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AMBER ABBAS

Sayyid’s was not a “territorial” nationalism in its original form, the concentration of leadership in Aligarh, and the association with Aligarh Muslim University effectively grounded Muslim nationalism there. This grounded community of Muslims later became the leaders of a territorial demand for statehood, one linked not just to shared experience, but to the specific geography of North India in which Muslims mobilized in pursuit of common interests. This Muslim identity developed in large part around the idea of Hindu oppression. According to these Pakistani narrators, in post-1857 India the British favored the Hindu majority and Muslims, the former owners of power, were sidelined in the official arena and in education. This impression is grounded less in evidence than in the perception that Muslim civilization was in decline, an idea that Sir Sayyid himself was instrumental in advancing as an argument for loyalty to the British. This idea was re-deployed by the Muslim League to prove collusion between the British government and the Hindu majority. Each of the narrators recounts Hindu abuse of Muslims, a central argument used to justify the inevitability of Pakistan. Aligarhians, in particular, describe the lack of opportunity for educated young Muslims. 3 General Wajahat remembers: My father was in the civil service but the first Congress government came in 1937 and they treated him badly. That was happening all over India. All higher appointments and things were denied to the Muslims. Although there was a quota [for the] Hindu to Muslim ratio, they very cleverly used to fill up the quota by giving very low, menial jobs to the Muslims and keeping all of the good higher jobs for Hindus. I thought this would continue and it did continue. (personal interview, July 21, 2006) Whereas non-Aligarhian narrators describe physical abuse, particularly at the hands of Hindu schoolteachers, Aligarhians are concerned with the lack of educational and career opportunities for Muslims and often use this as an explanation for their decision to migrate to Pakistan (personal interview, July 21, 2006). Because their families had served the government in India for generations, their particular concern was that they would be abused by a Hindu government, or “Hindu Rāj.” Therefore, when they remember India, they remember these abuses, these relationships. 3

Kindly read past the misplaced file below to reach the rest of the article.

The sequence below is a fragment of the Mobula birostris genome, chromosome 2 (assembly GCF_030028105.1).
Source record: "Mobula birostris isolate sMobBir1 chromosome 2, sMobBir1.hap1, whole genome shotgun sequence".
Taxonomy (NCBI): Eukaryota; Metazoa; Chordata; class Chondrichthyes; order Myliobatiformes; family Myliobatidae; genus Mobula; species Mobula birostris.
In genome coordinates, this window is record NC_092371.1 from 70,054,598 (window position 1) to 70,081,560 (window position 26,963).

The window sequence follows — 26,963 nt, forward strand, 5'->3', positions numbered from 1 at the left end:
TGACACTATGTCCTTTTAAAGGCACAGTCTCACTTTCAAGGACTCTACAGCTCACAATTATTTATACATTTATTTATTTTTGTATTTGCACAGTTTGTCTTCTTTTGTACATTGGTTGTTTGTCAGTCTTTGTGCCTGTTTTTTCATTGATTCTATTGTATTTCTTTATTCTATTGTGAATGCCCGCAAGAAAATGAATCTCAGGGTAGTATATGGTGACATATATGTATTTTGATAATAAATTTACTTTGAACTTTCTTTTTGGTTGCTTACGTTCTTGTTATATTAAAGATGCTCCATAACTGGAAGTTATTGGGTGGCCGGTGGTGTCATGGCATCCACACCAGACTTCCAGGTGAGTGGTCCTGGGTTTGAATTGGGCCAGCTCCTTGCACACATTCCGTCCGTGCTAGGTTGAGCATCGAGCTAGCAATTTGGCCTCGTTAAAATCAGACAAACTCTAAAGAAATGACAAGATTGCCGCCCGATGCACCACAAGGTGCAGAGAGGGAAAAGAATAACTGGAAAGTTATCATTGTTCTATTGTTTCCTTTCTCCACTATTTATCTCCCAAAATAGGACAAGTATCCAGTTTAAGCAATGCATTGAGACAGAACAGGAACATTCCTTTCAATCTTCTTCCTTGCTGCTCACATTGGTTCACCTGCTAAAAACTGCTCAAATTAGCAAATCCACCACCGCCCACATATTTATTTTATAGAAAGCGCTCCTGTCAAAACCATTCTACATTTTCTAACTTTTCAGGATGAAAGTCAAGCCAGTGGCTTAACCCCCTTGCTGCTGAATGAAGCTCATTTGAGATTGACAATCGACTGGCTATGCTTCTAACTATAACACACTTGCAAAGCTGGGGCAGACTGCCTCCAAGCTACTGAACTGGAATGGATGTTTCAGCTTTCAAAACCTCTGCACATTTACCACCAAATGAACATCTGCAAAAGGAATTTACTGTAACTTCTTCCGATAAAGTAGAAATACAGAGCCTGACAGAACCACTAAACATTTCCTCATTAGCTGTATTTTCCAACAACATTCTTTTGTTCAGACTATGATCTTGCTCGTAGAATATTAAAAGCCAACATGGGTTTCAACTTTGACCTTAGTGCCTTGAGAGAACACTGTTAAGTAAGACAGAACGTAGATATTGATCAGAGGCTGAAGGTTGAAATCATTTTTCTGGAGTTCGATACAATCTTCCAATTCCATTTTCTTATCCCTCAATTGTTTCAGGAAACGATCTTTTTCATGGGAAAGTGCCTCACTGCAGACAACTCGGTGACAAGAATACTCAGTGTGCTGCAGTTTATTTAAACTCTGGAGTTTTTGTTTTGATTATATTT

Evidence to the contrary is presented in Anil Seal, The Emergence of Indian Nationalism: Competition and Collaboration in the Later Nineteenth Century (London: Cambridge University Press, 1968) 298-306.

Sagar XVII — 2007